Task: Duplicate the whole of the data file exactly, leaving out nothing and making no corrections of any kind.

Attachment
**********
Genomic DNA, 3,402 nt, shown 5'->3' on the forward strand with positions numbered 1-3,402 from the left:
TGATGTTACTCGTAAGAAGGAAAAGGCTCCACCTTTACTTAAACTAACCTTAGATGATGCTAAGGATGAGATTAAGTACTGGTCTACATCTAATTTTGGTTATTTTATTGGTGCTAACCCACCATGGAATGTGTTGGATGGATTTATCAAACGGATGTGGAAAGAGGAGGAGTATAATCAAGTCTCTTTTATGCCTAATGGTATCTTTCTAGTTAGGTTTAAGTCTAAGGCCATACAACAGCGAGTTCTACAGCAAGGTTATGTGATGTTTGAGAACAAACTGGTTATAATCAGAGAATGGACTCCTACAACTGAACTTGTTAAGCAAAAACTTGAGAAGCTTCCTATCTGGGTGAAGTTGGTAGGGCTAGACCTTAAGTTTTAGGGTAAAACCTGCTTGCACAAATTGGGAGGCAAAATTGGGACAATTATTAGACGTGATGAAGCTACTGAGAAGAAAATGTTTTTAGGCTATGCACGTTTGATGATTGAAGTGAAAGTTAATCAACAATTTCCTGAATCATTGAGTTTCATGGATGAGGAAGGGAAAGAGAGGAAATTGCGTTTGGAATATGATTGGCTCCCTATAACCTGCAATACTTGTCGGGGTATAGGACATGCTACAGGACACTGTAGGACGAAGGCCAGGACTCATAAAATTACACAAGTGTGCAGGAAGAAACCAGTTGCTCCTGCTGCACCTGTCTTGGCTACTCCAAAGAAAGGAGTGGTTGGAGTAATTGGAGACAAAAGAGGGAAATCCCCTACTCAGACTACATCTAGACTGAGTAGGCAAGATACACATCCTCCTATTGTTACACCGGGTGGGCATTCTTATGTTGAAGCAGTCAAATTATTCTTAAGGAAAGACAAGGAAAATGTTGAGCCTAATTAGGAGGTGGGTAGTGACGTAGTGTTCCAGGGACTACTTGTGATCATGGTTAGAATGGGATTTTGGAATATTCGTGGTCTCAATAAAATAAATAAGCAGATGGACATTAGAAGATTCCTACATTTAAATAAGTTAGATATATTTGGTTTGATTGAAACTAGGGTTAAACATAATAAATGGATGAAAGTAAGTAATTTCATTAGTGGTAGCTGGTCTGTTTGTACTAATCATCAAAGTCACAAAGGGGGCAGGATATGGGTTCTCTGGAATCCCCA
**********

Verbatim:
Genomic DNA, 3,402 nt, shown 5'->3' on the forward strand with positions numbered 1-3,402 from the left:
TGATGTTACTCGTAAGAAGGAAAAGGCTCCACCTTTACTTAAACTAACCTTAGATGATGCTAAGGATGAGATTAAGTACTGGTCTACATCTAATTTTGGTTATTTTATTGGTGCTAACCCACCATGGAATGTGTTGGATGGATTTATCAAACGGATGTGGAAAGAGGAGGAGTATAATCAAGTCTCTTTTATGCCTAATGGTATCTTTCTAGTTAGGTTTAAGTCTAAGGCCATACAACAGCGAGTTCTACAGCAAGGTTATGTGATGTTTGAGAACAAACTGGTTATAATCAGAGAATGGACTCCTACAACTGAACTTGTTAAGCAAAAACTTGAGAAGCTTCCTATCTGGGTGAAGTTGGTAGGGCTAGACCTTAAGTTTTAGGGTAAAACCTGCTTGCACAAATTGGGAGGCAAAATTGGGACAATTATTAGACGTGATGAAGCTACTGAGAAGAAAATGTTTTTAGGCTATGCACGTTTGATGATTGAAGTGAAAGTTAATCAACAATTTCCTGAATCATTGAGTTTCATGGATGAGGAAGGGAAAGAGAGGAAATTGCGTTTGGAATATGATTGGCTCCCTATAACCTGCAATACTTGTCGGGGTATAGGACATGCTACAGGACACTGTAGGACGAAGGCCAGGACTCATAAAATTACACAAGTGTGCAGGAAGAAACCAGTTGCTCCTGCTGCACCTGTCTTGGCTACTCCAAAGAAAGGAGTGGTTGGAGTAATTGGAGACAAAAGAGGGAAATCCCCTACTCAGACTACATCTAGACTGAGTAGGCAAGATACACATCCTCCTATTGTTACACCGGGTGGGCATTCTTATGTTGAAGCAGTCAAATTATTCTTAAGGAAAGACAAGGAAAATGTTGAGCCTAATTAGGAGGTGGGTAGTGACGTAGTGTTCCAGGGACTACTTGTGATCATGGTTAGAATGGGATTTTGGAATATTCGTGGTCTCAATAAAATAAATAAGCAGATGGACATTAGAAGATTCCTACATTTAAATAAGTTAGATATATTTGGTTTGATTGAAACTAGGGTTAAACATAATAAATGGATGAAAGTAAGTAATTTCATTAGTGGTAGCTGGTCTGTTTGTACTAATCATCAAAGTCACAAAGGGGGCAGGATATGGGTTCTCTGGAATCCCCA